The U.S. military says its re-positioning some troops from a few smaller bases following a deadly rocket attack in Iraq that claimed the lives of two U.S. troops and a U.K. service member.
Operation Inherent Resolve — the U.S.-led mission to defeat ISIS in Iraq and Syria — told Military Times in an emailed statement Monday that coalition troops were being re-positioned due to the the success of Iraqi forces in their fight against ISIS.
“These bases remain under Iraqi control and we will continue our advising partnership for the permanent defeat of Daesh from other Iraqi military bases. The Coalition remains in Iraq at the invitation of the Government of Iraq to defeat ISIS,” OIR said.
US keeping two carriers in Mideast, moving Patriot missile batteries into Iraq as Iran tensions mount
“I would caution Iran and its proxies from attempting a response that would endanger U.S. and coaltion forces,” McKenzie said. “We have the flexibility, the capability, and the will to respond to any threat.”
While Iraqi forces have liberated most of Iraq from ISIS’ control, the U.S. announcement Monday that it’s moving forces follows a couple of high profile rocket attacks in Iraq.
The commander of U.S. Central Command has also voiced difficulties providing protection from rocket attacks targeting coalition forces housed at Iraqi bases.
The re-positioning of coalition forces in Iraq was first reported by NBC News. NBC reported, citing 3 U.S. defense officials, that U.S. troops will be moved from a base near the Syrian border known as al-Qaim and the Qayyarah Airfield West near Mosul.
Al-Qaim has been a hotbed of activity for Iran-backed militias. In December 2019, U.S. warplanes launched retaliatory airstrikes in al-Qaim against an Iran-backed militia known as Kataib Hezbollah.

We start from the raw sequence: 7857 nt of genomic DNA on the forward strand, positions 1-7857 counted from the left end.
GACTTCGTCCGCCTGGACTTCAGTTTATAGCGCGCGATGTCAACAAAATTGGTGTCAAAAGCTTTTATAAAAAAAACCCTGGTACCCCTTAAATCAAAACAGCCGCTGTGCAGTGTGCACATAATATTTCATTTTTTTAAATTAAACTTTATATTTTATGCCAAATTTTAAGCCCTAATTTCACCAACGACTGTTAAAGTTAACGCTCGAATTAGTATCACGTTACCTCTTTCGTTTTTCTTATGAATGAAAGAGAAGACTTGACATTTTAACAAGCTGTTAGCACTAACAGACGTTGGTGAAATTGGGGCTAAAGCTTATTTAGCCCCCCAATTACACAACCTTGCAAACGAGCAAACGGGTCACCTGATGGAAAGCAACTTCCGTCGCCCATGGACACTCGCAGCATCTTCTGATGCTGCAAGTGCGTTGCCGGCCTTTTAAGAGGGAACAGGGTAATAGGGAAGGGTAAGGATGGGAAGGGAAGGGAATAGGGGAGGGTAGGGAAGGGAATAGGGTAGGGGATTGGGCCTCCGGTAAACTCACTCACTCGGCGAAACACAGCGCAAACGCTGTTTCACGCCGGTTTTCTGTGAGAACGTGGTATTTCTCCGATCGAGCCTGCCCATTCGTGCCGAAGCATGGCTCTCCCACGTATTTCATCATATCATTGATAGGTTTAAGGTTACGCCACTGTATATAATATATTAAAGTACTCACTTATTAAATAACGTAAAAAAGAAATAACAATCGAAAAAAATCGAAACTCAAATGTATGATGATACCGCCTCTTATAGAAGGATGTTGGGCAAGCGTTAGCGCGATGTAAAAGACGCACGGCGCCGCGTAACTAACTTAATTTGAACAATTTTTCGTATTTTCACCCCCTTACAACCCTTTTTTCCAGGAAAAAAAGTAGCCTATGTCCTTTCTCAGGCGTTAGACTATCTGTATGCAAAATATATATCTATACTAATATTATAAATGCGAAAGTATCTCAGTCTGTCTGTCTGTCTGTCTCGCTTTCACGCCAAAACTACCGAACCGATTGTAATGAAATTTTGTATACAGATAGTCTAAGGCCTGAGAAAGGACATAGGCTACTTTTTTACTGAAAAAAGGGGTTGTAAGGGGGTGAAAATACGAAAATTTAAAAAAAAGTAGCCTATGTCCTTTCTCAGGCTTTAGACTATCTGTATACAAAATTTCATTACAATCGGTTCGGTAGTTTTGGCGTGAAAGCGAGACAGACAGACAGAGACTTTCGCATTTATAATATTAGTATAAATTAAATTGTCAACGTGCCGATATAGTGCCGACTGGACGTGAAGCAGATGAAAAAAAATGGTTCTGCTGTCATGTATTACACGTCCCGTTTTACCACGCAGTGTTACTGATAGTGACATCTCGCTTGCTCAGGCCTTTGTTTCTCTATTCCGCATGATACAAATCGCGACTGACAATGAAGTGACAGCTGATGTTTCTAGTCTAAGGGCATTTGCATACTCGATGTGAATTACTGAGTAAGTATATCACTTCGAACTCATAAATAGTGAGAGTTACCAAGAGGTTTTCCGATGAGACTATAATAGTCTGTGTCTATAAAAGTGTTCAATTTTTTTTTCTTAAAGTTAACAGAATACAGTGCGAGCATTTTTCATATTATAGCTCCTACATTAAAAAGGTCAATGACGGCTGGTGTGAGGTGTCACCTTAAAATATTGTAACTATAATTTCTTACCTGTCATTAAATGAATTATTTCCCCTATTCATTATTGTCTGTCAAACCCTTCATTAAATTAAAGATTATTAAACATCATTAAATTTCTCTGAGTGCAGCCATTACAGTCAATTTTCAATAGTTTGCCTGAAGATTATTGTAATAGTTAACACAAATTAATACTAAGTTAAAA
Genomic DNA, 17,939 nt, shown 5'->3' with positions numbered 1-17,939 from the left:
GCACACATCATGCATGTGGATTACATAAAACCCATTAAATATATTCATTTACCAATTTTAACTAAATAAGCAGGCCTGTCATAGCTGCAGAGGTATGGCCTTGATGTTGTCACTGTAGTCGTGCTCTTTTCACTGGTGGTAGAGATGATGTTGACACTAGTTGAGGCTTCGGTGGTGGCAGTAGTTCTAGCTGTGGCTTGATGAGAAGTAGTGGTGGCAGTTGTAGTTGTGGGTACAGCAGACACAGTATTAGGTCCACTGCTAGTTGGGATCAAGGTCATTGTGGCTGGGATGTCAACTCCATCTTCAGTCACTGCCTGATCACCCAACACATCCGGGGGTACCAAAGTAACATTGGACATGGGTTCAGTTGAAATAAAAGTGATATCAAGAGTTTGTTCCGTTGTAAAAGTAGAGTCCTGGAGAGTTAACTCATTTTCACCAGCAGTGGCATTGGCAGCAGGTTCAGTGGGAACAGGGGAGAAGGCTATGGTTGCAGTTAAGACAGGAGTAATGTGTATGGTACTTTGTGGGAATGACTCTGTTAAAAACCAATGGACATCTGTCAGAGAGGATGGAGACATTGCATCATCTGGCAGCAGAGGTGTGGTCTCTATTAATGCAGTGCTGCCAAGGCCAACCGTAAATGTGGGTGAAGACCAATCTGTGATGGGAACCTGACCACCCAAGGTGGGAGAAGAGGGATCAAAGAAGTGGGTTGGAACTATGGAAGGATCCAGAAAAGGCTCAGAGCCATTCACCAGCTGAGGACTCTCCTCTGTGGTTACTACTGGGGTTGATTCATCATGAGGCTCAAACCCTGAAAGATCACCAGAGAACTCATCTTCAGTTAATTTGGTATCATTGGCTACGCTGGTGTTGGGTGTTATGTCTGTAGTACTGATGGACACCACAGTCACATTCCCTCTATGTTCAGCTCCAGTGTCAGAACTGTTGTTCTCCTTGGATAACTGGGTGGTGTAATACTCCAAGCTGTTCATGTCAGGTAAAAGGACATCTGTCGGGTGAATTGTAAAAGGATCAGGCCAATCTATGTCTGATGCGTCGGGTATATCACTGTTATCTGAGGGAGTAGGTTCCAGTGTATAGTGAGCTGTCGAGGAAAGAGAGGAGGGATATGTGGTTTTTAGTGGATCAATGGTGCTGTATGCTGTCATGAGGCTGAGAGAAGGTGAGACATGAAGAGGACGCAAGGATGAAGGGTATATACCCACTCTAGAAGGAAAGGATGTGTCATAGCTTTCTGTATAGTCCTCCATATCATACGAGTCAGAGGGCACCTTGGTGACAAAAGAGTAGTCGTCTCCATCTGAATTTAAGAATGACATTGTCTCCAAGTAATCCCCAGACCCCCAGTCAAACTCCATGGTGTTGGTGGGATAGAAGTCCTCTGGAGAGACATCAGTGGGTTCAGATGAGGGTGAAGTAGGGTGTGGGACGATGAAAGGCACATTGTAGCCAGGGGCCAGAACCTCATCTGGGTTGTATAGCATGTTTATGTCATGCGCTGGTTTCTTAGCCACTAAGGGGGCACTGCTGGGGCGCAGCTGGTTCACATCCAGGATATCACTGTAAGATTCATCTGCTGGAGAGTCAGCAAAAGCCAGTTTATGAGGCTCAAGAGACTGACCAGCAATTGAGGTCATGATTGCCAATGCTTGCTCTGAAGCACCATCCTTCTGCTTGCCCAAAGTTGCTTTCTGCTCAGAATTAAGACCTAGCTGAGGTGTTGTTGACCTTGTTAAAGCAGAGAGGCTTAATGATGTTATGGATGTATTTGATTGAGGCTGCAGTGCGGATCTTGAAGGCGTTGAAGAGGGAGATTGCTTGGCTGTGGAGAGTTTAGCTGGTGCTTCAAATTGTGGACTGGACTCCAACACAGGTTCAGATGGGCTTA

The militia group is believed to be responsible for over a dozen rocket attacks targeting coalition and U.S. troops.
NBC also reported that U.S. troops will possibly leave the K-1 Air Base in Kirkuk — the site of a deadly Dec. 27, 2019, rocket attack that nearly led to a war with Iran.
“Second rocket, third rocket came I thought: “This is it, we are getting rocketed.” Lights went out and darkness set in as rockets continued to hail on us."
The coalition has come under criticism for not fielding counter rocket, artillery, and mortar, or C-RAM systems at Iraqi bases, especially Camp Taji, which has been the target of multiple rocket attacks.
Taji was rocked a second time in a week after 25 rockets slammed the base on Saturday wounding three U.S. troops.
C-RAM systems can be used to defend bases from indirect fire and mortars, but Marine Gen. Kenneth McKenzie Jr., the CENTCOM commander, explained they’re often used to bolster the defense of Patriot systems.
Patriot missile batteries are moving into Iraq to help counter a potential Iran ballistic missile strike.
Camp Taji, the Iraqi base hit by 18 rockets on March 11, did not have a C-RAM system. McKenzie told reporters that CENTCOM has to “ruthlessly prioritize” where it places defensive equipment because there are more troops than systems and assets available to protect everyone.
McKenzie said it was an “unpleasant fact” but the U.S. “can’t have C-RAM everywhere.” The CENTCOM commander also noted that the C-RAM is “not a panacea.”
On Friday, McKenzie said the threat from Iran “remains very high” following the latest rocket attack against coalition forces involving an Iran-backed Shia militia.